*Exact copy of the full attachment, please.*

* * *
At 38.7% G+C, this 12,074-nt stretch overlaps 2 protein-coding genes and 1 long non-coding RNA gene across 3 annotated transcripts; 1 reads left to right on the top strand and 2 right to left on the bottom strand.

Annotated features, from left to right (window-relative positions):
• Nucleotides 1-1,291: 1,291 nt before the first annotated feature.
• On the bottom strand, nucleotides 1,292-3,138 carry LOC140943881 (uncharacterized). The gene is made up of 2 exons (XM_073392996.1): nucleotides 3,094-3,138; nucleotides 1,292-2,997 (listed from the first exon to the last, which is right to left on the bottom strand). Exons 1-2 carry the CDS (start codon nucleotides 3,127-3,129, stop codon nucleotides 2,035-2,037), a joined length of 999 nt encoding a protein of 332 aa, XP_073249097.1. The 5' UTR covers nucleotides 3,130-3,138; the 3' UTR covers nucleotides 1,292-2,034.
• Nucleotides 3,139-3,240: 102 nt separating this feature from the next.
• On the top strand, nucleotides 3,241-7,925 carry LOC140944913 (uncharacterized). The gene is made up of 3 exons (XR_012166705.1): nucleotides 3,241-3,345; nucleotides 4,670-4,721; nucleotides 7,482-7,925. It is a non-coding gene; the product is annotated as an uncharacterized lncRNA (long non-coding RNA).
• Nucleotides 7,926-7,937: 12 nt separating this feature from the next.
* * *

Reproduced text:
At 38.7% G+C, this 12,074-nt stretch overlaps 2 protein-coding genes and 1 long non-coding RNA gene across 3 annotated transcripts; 1 reads left to right on the top strand and 2 right to left on the bottom strand.

Annotated features, from left to right (window-relative positions):
• Nucleotides 1-1,291: 1,291 nt before the first annotated feature.
• On the bottom strand, nucleotides 1,292-3,138 carry LOC140943881 (uncharacterized). The gene is made up of 2 exons (XM_073392996.1): nucleotides 3,094-3,138; nucleotides 1,292-2,997 (listed from the first exon to the last, which is right to left on the bottom strand). Exons 1-2 carry the CDS (start codon nucleotides 3,127-3,129, stop codon nucleotides 2,035-2,037), a joined length of 999 nt encoding a protein of 332 aa, XP_073249097.1. The 5' UTR covers nucleotides 3,130-3,138; the 3' UTR covers nucleotides 1,292-2,034.
• Nucleotides 3,139-3,240: 102 nt separating this feature from the next.
• On the top strand, nucleotides 3,241-7,925 carry LOC140944913 (uncharacterized). The gene is made up of 3 exons (XR_012166705.1): nucleotides 3,241-3,345; nucleotides 4,670-4,721; nucleotides 7,482-7,925. It is a non-coding gene; the product is annotated as an uncharacterized lncRNA (long non-coding RNA).
• Nucleotides 7,926-7,937: 12 nt separating this feature from the next.